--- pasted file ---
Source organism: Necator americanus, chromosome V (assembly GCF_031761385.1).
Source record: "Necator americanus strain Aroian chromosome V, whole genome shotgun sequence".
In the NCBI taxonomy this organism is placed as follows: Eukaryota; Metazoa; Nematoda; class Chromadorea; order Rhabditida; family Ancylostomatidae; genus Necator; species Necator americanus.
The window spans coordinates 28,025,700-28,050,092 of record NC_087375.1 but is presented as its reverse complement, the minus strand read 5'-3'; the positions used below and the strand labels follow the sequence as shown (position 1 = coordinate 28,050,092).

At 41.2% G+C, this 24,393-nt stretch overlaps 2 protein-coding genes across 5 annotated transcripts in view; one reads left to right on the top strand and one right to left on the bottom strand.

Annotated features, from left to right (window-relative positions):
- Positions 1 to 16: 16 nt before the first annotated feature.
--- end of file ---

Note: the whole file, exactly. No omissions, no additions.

Source organism: Necator americanus, chromosome V (assembly GCF_031761385.1).
Source record: "Necator americanus strain Aroian chromosome V, whole genome shotgun sequence".
In the NCBI taxonomy this organism is placed as follows: Eukaryota; Metazoa; Nematoda; class Chromadorea; order Rhabditida; family Ancylostomatidae; genus Necator; species Necator americanus.
The window spans coordinates 28,025,700-28,050,092 of record NC_087375.1 but is presented as its reverse complement, the minus strand read 5'-3'; the positions used below and the strand labels follow the sequence as shown (position 1 = coordinate 28,050,092).

At 41.2% G+C, this 24,393-nt stretch overlaps 2 protein-coding genes across 5 annotated transcripts in view; one reads left to right on the top strand and one right to left on the bottom strand.

Annotated features, from left to right (window-relative positions):
- Positions 1 to 16: 16 nt before the first annotated feature.